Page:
- You get an email or notification saying that your ID was used to log in to a device that you’re not familiar with – for instance the message may read ‘Your Apple ID was used to sign in to iCloud on a Windows PC’.
- You receive a confirmation email that your Apple ID password was changed or account details were updated, but you have not made those changes yourself.
- Your device was put in ‘Lost Mode’ or locked, but you didn’t do it.
- You view messages you didn’t send, or spot items missing that you didn’t delete.
- You see that you have been charged for purchases that you didn’t make.
- Your password no longer works, or it could have been locked or changed.
- Some or all of your account details look unfamiliar to you.
It’s also worth noting that you could receive an email from a scammer pretending to be Apple, raising an issue with your account.
This could be phishing – this blog post shares some useful tips on recognising and avoiding such scams.
If you come to the conclusion that your account has been hacked, you can take some steps to regain control of it and review the information linked with your ID. Here’s what to do:
- Sign in to your Apple ID account page – if you can’t, or you get a message saying that your account is locked, then you’ll need to follow Apple's steps for trying to reset or unlock your account.
- Change your ID password, making sure that it’s strong.
- Review all of your security and personal information, updating details that aren’t correct or that you don’t recognise. Pay close attention to:
- your name
- your primary Apple ID email address (if you need to change the email address, then update all the features and services you access using Apple ID to ensure that each one is using your updated ID)
- alternative email address, rescue email addresses and telephone numbers
- devices associated with your ID, if you have set up two-factor authentication
- security questions and answers – make sure these are hard to guess and if they aren’t, change them.
- Check the email address you provided to ensure you control all email addresses linked with your ID. If you don't, then you should change the password used for the email address or use a different address altogether.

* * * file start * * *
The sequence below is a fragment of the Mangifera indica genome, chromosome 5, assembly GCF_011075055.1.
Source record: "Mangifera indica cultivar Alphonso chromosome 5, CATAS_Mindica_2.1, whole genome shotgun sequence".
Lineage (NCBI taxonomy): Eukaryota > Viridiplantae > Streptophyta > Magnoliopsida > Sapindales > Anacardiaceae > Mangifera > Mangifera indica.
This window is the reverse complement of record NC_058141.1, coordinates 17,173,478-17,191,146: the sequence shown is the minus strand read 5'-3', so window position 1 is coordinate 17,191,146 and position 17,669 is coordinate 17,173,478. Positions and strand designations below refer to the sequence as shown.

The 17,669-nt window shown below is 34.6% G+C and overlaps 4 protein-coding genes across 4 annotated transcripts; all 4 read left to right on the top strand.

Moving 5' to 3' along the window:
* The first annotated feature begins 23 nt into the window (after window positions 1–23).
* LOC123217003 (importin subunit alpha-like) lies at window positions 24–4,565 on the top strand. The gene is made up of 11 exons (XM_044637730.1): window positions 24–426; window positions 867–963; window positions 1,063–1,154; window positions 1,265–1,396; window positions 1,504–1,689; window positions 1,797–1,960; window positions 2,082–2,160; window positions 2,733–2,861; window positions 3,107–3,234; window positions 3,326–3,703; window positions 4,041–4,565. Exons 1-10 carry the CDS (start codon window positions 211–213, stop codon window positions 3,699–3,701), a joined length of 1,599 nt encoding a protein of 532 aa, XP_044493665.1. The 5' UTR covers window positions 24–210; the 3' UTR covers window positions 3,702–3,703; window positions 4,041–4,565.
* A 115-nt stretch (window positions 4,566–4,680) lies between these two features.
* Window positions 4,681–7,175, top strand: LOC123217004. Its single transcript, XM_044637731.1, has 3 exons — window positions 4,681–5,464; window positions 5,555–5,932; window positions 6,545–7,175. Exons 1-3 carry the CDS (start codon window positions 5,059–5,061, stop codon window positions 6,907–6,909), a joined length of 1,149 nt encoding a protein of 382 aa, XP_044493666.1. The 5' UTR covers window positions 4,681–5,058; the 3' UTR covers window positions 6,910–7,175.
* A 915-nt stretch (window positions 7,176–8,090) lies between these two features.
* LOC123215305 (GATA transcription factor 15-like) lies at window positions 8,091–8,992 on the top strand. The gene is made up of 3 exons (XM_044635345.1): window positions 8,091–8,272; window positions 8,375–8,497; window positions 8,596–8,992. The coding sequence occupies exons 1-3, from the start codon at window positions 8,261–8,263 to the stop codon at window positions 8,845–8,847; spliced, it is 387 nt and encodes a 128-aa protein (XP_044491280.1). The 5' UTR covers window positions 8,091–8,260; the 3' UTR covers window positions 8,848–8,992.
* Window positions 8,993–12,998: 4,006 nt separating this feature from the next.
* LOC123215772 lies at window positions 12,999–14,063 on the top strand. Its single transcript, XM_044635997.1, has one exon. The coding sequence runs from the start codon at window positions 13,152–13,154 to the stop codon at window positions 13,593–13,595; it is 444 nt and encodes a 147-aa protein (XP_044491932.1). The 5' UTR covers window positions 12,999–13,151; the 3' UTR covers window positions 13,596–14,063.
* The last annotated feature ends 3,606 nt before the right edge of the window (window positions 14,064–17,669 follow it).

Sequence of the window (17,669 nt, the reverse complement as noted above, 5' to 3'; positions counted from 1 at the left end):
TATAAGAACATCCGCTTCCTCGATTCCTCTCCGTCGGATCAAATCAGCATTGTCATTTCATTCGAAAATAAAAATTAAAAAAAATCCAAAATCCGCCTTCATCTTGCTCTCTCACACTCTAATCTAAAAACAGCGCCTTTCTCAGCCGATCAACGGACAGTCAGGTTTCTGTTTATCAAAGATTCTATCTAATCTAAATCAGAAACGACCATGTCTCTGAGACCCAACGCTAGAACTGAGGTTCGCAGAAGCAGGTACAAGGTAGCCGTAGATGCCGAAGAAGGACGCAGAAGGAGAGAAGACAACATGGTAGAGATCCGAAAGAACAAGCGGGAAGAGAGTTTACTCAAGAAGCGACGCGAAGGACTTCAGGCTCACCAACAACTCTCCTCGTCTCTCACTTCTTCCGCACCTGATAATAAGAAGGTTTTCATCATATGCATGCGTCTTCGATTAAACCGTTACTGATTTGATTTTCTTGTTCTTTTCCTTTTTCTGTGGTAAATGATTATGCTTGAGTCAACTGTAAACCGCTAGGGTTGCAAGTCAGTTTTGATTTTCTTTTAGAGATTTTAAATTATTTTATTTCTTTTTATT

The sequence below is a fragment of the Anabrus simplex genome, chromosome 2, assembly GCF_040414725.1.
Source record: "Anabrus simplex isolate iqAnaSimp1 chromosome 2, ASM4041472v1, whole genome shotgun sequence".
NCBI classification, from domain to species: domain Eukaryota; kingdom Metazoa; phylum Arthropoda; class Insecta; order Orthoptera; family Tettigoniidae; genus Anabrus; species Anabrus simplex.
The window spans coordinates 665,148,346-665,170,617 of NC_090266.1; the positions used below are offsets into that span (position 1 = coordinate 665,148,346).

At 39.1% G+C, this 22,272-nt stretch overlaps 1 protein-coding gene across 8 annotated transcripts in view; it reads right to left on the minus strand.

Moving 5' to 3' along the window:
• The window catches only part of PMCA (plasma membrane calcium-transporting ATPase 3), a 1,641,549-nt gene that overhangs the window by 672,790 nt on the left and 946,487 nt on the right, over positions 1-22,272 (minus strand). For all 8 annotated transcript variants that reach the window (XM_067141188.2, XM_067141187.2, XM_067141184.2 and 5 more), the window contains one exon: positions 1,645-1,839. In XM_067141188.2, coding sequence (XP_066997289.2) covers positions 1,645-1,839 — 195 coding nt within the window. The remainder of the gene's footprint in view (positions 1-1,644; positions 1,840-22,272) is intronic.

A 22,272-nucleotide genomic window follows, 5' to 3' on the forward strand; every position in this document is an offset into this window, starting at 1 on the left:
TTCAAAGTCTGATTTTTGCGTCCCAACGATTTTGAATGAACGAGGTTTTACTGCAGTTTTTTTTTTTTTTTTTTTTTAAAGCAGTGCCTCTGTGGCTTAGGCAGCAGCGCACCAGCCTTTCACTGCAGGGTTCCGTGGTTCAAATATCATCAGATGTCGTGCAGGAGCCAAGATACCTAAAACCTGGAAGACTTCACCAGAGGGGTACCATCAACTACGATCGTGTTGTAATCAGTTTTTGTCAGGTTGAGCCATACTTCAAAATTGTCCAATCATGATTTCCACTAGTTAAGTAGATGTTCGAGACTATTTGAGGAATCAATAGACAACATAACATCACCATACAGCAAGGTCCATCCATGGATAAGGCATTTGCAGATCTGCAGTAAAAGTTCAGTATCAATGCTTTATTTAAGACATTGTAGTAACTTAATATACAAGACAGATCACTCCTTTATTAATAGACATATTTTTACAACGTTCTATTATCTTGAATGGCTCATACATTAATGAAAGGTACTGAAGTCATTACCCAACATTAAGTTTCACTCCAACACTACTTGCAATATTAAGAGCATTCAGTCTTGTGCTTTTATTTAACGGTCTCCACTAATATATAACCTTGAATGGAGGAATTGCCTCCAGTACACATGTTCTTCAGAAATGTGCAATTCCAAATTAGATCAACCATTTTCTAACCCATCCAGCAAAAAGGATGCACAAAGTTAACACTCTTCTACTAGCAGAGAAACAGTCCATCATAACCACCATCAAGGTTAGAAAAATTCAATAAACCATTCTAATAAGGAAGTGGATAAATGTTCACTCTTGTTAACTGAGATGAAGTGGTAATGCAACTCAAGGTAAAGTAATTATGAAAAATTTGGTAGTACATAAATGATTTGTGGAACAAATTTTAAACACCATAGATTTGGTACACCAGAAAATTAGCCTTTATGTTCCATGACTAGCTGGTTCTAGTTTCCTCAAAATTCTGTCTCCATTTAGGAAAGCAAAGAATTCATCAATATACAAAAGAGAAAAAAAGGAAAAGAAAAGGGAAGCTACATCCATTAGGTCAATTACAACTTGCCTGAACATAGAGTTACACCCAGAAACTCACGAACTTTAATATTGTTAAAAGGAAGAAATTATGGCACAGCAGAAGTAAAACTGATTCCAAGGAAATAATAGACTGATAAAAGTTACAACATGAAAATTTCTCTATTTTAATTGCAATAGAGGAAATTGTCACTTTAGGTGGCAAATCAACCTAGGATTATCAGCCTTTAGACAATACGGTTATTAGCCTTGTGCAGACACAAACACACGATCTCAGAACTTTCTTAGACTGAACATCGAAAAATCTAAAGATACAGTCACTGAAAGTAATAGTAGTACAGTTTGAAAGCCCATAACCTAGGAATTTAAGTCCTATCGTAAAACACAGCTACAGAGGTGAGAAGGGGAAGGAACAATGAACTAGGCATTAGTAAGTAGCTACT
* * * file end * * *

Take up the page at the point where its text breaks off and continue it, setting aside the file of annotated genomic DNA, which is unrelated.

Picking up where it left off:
- Set up two-factor authentication for your ID. This guarantees an extra level of security and can help to prevent anyone from accessing your account, even if they know what your password is.
Quick tips for a secure password and account
Here are some things you can do to protect your account as much as possible and reduce the likelihood of any hacks:
- Don’t use your Apple ID password for other online accounts.
- Change your passwords regularly and don’t reuse old passwords.
- Make sure your security questions can’t be easily guessed. You might even choose nonsense answers to the questions – so long as you remember what they are this is absolutely fine. Apple gives the example of setting ‘Mozart’ as an answer to ‘What is your favourite colour?’ Obviously, don’t follow this example!
- If you abandon a phone number or email address linked with your Apple ID, update the ID with up-to-date details as soon as possible.
- Don’t share your Apple D with others, even friends or family members.
- If you use a public computer, always sign out at the end of the session to stop unauthorised people from accessing the account.
What happens if you forget your Apple ID?
If you’re struggling to remember your Apple ID and/or are having issues when trying to sign in using it, don’t worry.
It’s a simple process to reset the password and regain access to your Apple ID account – on iPhones it looks like this:
- Navigate to ‘Settings’.
- Press [your name] > ‘Password & Security’ > ‘Change Password’.
- If you’re signed in to iCloud and have chosen for it to be passcode-enabled, you will be asked to enter your device’s passcode.
- Follow the step-by-step guide on the screen to update your password.
You can reset your password from any device you trust – including an iPad, iPod Touch, Mac or an iPhone – or use a friend or family member’s device.
If this doesn’t work then you might not be able to sign in to iCloud on an eligible device, or you may have enabled two-factor authentication for your Apple ID.
If that’s the case, these are the steps you’ll need to try:
- Navigate to your Apple ID account page and then ‘Forgot Apple ID or password’.
- Enter your ID.
- Select to reset the password, then hit continue.
- Choose how you want to reset your password:
- If security questions are set up on your account, then you can choose ‘Answer security questions’ and then follow the next steps
- To receive an email instead, choose ‘Get an email’. To get your password reset, you’ll need the email Apple sends to your primary device or rescue email address
- If a Recovery Key is requested, then you’ll need to to follow the steps above for two-factor authentication or two-step verification.
iPhone insurance from Gadget Cover
Remember, if you’re the proud owner of an iPhone, then you will want to protect it.
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Policy benefits, features and discounts offered may very between insurance schemes or cover selected and are subject to underwriting criteria. Information contained within this article is accurate at the time of publishing but may be subject to change.